February 13, 2015
Light Work in Syracuse offers SUNY Oswego some pieces of contemporary photography work for a showing, including a couple of which come from Paul Pearce, one of the university’s former photography professors.
OSWEGO, N.Y. – For the first half of February, SUNY Oswego housed a small portion of photography from Light Work in Syracuse, including two pieces from its own former photography professor, Paul Pearce.
The collection, entitled “Searching: Photography from the Collection of Light Work,” was curated by the Student Art Exhibition Committee, and features a variety of artists from Light Work’s collection of photography over the last 42 years, including multiple past and present members of the faculty of SUNY Oswego like Julieve Jubin, John Banasiak, and Paul Pearce among others.
The exhibition officially opened on Jan. 31 on the second floor of Penfield Library where Tyler Art Gallery has been relocated until the completion of renovations, but the reception was held from 5-7 p.m. on Feb. 6. The collection was removed on Feb. 15.
The idea for the exhibit came from the mind of Michael Flanagan, director of the Tyler Art Gallery for the last two years.
“It was an idea I suggested to them because I know that sometimes they don’t have an awareness of how to organize an exhibit or approach exhibit companies,” Flanagan said. “And, part of the reasoning was that Light Work was very nearby and part of their mission was getting their photographs out, but I knew also that their collection was online and that it would be a fairly simple way for a group of people to work on an exhibit. They could get together in groups and look at the website or get together and talk.”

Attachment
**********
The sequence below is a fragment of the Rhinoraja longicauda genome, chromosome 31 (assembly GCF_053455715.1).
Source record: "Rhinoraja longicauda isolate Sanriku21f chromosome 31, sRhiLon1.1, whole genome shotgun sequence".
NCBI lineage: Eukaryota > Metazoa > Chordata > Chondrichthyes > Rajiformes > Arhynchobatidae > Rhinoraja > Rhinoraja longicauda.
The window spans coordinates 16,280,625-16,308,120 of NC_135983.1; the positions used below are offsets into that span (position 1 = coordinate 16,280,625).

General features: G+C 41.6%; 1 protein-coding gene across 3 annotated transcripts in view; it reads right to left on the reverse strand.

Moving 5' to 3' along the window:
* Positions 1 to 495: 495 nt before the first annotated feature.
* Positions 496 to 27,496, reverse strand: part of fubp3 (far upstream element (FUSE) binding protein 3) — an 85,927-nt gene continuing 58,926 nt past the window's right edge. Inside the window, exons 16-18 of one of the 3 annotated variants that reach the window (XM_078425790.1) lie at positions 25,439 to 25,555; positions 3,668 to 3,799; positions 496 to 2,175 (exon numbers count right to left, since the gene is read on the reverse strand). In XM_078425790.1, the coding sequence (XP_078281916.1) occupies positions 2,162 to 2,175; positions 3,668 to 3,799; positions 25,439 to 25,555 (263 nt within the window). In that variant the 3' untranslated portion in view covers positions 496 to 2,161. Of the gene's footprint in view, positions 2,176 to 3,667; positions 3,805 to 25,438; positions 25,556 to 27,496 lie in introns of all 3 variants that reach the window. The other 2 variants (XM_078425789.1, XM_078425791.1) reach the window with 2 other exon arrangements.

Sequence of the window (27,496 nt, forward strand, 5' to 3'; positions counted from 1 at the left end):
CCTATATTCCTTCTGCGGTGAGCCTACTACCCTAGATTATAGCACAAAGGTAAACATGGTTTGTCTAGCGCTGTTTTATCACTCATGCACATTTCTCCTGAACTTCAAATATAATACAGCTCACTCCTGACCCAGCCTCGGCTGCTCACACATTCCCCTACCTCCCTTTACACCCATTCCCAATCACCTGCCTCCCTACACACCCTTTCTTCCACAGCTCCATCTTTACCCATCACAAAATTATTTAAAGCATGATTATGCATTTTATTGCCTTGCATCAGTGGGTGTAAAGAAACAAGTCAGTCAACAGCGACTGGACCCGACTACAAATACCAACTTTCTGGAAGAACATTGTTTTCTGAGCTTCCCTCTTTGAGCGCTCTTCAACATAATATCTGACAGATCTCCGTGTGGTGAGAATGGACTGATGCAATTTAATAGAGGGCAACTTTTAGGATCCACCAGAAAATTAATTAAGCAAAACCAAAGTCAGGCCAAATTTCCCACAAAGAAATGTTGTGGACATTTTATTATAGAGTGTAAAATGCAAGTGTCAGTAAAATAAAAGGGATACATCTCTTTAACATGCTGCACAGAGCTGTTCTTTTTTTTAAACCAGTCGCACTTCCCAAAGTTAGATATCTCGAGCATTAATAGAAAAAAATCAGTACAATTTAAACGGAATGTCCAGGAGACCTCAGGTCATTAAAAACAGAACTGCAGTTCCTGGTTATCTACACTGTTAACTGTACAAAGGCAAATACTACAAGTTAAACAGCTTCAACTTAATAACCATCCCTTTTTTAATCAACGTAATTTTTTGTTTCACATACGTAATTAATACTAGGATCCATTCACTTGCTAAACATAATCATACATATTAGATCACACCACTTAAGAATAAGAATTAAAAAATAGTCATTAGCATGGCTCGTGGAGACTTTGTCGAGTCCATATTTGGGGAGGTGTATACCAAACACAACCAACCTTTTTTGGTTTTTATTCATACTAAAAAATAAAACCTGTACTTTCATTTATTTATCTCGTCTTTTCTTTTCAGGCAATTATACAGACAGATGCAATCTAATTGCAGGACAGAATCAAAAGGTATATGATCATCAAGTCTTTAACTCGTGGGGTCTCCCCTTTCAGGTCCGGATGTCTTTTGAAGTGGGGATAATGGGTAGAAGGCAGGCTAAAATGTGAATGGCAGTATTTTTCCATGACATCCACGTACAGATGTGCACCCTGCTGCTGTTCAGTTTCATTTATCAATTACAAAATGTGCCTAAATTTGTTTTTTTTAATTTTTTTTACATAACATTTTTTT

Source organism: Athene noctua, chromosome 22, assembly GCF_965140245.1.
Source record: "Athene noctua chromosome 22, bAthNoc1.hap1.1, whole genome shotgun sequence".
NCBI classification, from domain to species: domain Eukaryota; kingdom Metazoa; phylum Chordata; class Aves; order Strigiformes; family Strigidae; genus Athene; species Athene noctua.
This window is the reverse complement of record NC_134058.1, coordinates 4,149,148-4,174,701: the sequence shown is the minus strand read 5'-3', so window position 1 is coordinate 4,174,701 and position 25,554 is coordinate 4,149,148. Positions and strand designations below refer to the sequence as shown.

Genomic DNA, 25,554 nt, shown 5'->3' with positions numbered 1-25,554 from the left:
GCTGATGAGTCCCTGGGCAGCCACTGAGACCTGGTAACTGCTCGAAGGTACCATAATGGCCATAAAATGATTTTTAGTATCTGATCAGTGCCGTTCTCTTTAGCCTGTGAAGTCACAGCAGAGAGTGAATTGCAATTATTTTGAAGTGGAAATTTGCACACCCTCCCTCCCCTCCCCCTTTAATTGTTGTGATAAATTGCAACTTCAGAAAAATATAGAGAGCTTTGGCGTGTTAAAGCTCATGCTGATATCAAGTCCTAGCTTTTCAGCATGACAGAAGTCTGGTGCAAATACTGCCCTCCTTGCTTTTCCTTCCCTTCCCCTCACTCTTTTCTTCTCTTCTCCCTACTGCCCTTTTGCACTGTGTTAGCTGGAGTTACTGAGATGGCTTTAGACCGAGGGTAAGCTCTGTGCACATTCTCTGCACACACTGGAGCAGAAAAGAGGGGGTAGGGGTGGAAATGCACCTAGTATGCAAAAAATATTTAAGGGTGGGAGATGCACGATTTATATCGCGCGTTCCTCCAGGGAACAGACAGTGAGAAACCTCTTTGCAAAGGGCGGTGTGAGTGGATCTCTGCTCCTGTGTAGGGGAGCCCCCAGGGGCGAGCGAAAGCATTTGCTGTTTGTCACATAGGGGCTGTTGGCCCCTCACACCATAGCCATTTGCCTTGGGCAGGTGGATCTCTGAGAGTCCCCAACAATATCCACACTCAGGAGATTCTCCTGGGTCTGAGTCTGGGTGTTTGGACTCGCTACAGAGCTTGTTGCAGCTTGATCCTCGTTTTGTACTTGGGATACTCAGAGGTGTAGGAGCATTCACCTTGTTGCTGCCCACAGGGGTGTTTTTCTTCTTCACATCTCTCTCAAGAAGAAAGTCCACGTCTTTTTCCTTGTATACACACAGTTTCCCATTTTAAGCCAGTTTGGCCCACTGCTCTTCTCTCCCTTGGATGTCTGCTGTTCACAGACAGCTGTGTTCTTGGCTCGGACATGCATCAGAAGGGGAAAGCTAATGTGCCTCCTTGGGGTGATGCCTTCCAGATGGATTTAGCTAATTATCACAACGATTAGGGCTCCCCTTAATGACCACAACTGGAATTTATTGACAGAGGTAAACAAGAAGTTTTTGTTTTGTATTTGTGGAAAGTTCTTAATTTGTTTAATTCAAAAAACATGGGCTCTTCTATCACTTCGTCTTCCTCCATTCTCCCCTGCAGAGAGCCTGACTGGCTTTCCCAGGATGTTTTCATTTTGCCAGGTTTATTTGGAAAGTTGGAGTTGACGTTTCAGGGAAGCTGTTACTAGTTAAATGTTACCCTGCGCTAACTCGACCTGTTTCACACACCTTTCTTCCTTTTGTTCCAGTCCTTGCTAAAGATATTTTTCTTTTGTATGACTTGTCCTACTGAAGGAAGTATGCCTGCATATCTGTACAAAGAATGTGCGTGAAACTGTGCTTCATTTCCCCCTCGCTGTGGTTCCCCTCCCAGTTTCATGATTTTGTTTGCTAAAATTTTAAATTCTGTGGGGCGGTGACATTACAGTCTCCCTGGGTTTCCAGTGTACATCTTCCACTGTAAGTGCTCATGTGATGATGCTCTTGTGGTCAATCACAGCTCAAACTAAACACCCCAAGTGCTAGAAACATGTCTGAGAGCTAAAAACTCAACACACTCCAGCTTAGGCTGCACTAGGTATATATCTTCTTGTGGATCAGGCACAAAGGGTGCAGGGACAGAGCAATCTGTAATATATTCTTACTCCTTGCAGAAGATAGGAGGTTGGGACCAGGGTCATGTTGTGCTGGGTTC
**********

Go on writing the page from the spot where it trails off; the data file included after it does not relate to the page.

The idea may have come from Flanagan, but the students on the Student Art Exhibit Committee chose the pieces from the exhibit that were shown. None of the faculty board of the gallery made any changes to the pieces chosen by the committee, said Flanagan.
Megan Terry was one of the leaders of the committee.
“All we did was pick pieces that we felt best visually represented the concept of searching and metaphorically represented what the artist was searching for, whether it be the manner in which the artist ‘found’ the image or ‘found’ meaning in the process of acquiring the image,” Terry said.
A couple of Paul Pearce’s pieces fit the concept that the students wanted to work with.
Pearce said “Shiny Black Shoes” and “Park’s Drawer” were from the second grant he did at Light Work and these were the two chosen for this exhibit.
Terry was also one of the people responsible for overseeing the people who came to see the exhibit. This year was her first time working that part of showing, but her third working with the gallery.
“For this exhibition since it’s so different and the pieces aren’t visually related to one another I’ve had to explain how the concept is the unifying aspect of the pieces,” Terry said. “Since I was one of the four people who hand-picked the work to go into the show and I wrote all the labels that had descriptions of the art, I was able to answer questions about the show extensively and I enjoyed that.”
Terry said this was one of her favorite exhibitions to discuss that she has helped with.
“I’m always more than happy to answer questions about current exhibitions but this one in particular was fun to talk about because of my knowledge, and I feel like that’s important from my experience,” Terry said. “If you’re knowledgeable about the work in the show the guests that come into the gallery respond to the work a little better because they are able to ask questions and gain a better understanding instead of just guessing what some of the art means.”